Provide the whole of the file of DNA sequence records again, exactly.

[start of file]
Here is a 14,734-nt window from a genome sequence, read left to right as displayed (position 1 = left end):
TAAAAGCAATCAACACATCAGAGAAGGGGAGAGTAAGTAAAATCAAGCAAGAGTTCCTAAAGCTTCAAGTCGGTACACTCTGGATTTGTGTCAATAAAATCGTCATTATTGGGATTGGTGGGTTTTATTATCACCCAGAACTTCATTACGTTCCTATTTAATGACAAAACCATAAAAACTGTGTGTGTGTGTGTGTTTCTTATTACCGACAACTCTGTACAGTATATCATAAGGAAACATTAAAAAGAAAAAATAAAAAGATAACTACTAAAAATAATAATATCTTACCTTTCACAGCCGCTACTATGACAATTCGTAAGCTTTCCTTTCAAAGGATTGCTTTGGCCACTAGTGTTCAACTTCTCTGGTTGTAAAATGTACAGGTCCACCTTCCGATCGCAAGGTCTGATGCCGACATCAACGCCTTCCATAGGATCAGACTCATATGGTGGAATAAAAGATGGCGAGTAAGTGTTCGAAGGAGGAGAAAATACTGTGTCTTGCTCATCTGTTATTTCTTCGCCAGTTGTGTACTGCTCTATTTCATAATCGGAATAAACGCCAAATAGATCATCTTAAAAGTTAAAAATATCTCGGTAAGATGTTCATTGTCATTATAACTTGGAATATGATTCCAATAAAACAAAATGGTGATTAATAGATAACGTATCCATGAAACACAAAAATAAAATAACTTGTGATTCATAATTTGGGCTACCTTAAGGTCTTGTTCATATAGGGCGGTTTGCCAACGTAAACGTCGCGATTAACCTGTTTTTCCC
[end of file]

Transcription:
Here is a 14,734-nt window from a genome sequence, read left to right as displayed (position 1 = left end):
TAAAAGCAATCAACACATCAGAGAAGGGGAGAGTAAGTAAAATCAAGCAAGAGTTCCTAAAGCTTCAAGTCGGTACACTCTGGATTTGTGTCAATAAAATCGTCATTATTGGGATTGGTGGGTTTTATTATCACCCAGAACTTCATTACGTTCCTATTTAATGACAAAACCATAAAAACTGTGTGTGTGTGTGTGTTTCTTATTACCGACAACTCTGTACAGTATATCATAAGGAAACATTAAAAAGAAAAAATAAAAAGATAACTACTAAAAATAATAATATCTTACCTTTCACAGCCGCTACTATGACAATTCGTAAGCTTTCCTTTCAAAGGATTGCTTTGGCCACTAGTGTTCAACTTCTCTGGTTGTAAAATGTACAGGTCCACCTTCCGATCGCAAGGTCTGATGCCGACATCAACGCCTTCCATAGGATCAGACTCATATGGTGGAATAAAAGATGGCGAGTAAGTGTTCGAAGGAGGAGAAAATACTGTGTCTTGCTCATCTGTTATTTCTTCGCCAGTTGTGTACTGCTCTATTTCATAATCGGAATAAACGCCAAATAGATCATCTTAAAAGTTAAAAATATCTCGGTAAGATGTTCATTGTCATTATAACTTGGAATATGATTCCAATAAAACAAAATGGTGATTAATAGATAACGTATCCATGAAACACAAAAATAAAATAACTTGTGATTCATAATTTGGGCTACCTTAAGGTCTTGTTCATATAGGGCGGTTTGCCAACGTAAACGTCGCGATTAACCTGTTTTTCCC